There is corruption all over Ghana, especially with the police.  The police look intimidating in their blue army print uniforms, and they all carry rifles strapped across their chests.  I noticed that whenever the taxicabs pass through certain checkpoints, they have to negotiate with the police. They usually wind up giving the police 2 or 3 Cedi.  For example, one taxi driver did not have his new registration stickers for his car. As a result, he was charged 3 Cedi every time he passed through the checkpoint. In his case, it would have been a better idea if he simply got the sticker replaced (since it was not very expensive to do). Another time, the taxi talked to the police for literally 20 minuets because he had 5-passengers in a 4-passenger car.  I am sure he had to pay for that mistake.  He knew we had 5- passengers so it is unclear why he would chose to go through the police check point rather than taking an alternative route.  Also, taxis that do not have a University sticker have to pull over into a parking lot and pay 1 Cedi every time they enter the University at night. Although this rule is pretty standard, it is not clear what that money they are collecting is actually going towards.

Other inequalities I am noticing on campus are seemingly random.  International Student Hostel 1 is better that International Student Hostel 2 in many ways, even through the buildings are supposed to be the same.  For example, the rooms in ISH 1 are more spacious and have tiled floors in some of them.  The restaurant there serves larger portions, the food is better, and the food comes a lot faster.  More importantly, ISH 1 always has flowing water. They never have to carry buckets to an outdoor faucet to get water and take bucket baths like we have to.  However, even more significant than the water issue is the issue of electricity.  ISH 1 ALWAYS has power and ever experiences “lights out” because they have a generator.  This entire side of campus will have no lights, but if you look across the parking lot at ISH 1, they will ALWAYS have lights.  It makes absolutely no sense why ISH 1 would receive all the upgrades before ISH 2, if they were supposed to be the same quality buildings.  At least the price of housing should reflect these obvious inequalities between the two hostels.

The oddest example of gender inequality occurred to me a few weeks ago at the University pool.  The university has the strangest rule about swim caps.  They only require women to wear swim caps and men do not have to, regardless of their hair length, and the swim caps cost 8 Cedi (which is relatively expensive).  I saw an international guy swimming with shoulder-length hair and he was not wearing a swim cap.  Upon further inquiry, I was first told that women have cream in their hair and it will mess up the pool if they swim without a cap.  I was not happy with this answer, so I went inside to speak to one of the managers.  Then, I was told that women have perms in their hair and that the chemicals in the perm will mess up the pool.  However, this explanation makes absolutely no sense because there are no chemicals in your hair after you receive a perm (otherwise I am sure your head would be burning pretty intensely).  According to what my Mom explained to me in the past, when a person gets their hair relaxed (chemically straightened), the chemicals denature the protein in the hair, making it straight (then of course you deactivate the chemical cream and rinse the hair very well).  I though it made absolutely no sense that women (all women, regardless of whether they have a perm or not) would be required to purchase a 8 Cedi swim cap because of the “creams in their hair” or the “chemicals from the perm”.  I am sure you could imagine I was annoyed by this rule and immediately labeled it as an example of gender inequality.  The only rule that would have made sense was if all people were required to wear swim caps to prevent loose hairs from falling out and clogging the drain.  But as you could guess, I was hot and wanted to swim, so I bought the swim cap and went swimming anyway.  I learned that in Ghana (and in life) you have to choose your battles, and arguing over a swim cap and unfair pool rule are not on my list of things to do this semester.  However, I have not seen a more obvious example of gender inequality since I have been here in Ghana.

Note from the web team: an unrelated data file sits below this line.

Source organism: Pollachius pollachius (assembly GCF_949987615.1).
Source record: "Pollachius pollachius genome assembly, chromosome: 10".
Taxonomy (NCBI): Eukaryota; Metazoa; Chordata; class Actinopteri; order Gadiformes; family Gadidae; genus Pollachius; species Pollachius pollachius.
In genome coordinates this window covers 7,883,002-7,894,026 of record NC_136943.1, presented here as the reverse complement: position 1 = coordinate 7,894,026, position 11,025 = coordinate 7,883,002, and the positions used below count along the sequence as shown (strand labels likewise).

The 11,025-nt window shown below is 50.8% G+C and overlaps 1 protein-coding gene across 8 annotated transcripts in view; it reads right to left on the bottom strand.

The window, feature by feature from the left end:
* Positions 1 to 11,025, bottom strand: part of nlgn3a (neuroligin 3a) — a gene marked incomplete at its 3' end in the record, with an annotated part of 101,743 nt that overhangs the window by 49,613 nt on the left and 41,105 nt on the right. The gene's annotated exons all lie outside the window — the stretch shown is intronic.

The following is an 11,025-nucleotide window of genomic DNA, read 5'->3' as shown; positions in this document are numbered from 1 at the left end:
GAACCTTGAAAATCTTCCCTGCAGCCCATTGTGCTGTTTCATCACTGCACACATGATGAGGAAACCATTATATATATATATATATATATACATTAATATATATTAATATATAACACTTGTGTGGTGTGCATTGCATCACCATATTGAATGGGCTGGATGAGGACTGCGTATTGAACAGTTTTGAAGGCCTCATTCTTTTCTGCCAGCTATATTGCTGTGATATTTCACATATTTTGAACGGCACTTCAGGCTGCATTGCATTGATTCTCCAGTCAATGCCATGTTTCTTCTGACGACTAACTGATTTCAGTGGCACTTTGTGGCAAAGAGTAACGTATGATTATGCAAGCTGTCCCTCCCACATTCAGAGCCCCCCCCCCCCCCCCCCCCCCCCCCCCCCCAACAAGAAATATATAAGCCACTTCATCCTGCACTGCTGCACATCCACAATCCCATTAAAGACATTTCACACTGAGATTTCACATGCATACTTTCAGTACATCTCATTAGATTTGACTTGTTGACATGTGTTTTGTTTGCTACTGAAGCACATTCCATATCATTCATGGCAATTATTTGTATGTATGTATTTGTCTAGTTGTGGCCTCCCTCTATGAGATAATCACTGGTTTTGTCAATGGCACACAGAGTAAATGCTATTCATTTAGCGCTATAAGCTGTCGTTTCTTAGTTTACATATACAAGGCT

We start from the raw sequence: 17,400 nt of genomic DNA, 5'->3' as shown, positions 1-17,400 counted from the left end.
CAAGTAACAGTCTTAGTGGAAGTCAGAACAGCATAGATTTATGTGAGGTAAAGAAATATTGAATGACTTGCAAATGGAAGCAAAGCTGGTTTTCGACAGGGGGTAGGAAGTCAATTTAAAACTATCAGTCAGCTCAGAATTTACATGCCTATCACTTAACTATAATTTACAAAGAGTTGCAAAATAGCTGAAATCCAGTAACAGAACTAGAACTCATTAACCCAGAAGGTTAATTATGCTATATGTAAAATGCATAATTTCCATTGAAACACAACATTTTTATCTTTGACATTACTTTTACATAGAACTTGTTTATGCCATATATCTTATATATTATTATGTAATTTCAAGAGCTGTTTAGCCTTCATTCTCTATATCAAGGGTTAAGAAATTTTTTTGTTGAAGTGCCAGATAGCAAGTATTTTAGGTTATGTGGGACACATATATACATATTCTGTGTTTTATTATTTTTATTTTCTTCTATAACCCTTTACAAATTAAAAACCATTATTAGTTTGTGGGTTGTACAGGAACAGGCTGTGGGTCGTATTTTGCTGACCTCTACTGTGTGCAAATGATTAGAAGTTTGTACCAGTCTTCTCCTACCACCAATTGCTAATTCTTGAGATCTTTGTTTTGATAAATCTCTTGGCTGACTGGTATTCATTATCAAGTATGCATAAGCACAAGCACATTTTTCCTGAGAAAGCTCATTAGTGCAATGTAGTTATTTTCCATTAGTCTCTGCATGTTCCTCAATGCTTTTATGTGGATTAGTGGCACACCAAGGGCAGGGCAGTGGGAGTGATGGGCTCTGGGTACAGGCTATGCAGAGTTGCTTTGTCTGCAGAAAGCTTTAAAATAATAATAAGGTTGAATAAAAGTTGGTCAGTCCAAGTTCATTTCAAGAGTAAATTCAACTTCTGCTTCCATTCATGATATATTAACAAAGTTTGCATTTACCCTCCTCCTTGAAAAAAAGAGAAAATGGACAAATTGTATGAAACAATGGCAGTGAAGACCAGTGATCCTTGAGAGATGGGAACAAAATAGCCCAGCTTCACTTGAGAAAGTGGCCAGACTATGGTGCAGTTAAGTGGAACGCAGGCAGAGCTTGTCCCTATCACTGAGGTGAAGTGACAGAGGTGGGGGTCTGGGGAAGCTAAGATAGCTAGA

Blog Entry #8: Dance, Cape Coast Slave Castles, "Some Things, Only in Ghana"

I)     Boogie Boogie – Rhythm, Dance, Reggae Night, Salsa!

Most aspects of Ghanaian life are accompanied with dance, song, and music.  I really love this aspect of the culture, and it is clear that people share joy and a strong human bond through music.  I have the best dance class EVER! There are easily over 100 people in the class, and my dance instructor’s energy level gets everyone to boogie and unleash their wildest feelings through dance.  The teacher is an older gentleman who has decades of experience teaching dance in Ghana as well as in California.  He carries a cane when he walks, but as soon as he begins to dance, he drops the cane and boogies like no other!  He also teaches us the meanings behind the dances and he encourages us to mix and mingle and unify as one group (the class is very diverse, with a significant number of foreign students as well as Ghanaian guys and ladies).  He also teaches us the words to the songs (in Twi) that we sing to accompany our dances.  We dance in several concentric circles, both on the floor and on the stage.  Our teacher explains, “These circles represent family. Live, die, live, die, live. [It also includes] the extended family.  In Ghana, we say if you have not danced then you have not lived… Dancing is not just boogie-ing, it is about reaching your humanity”.  Every ceremony has some kind of dancing involved, including church ceremonies and funerals.  Dancing brings the community together.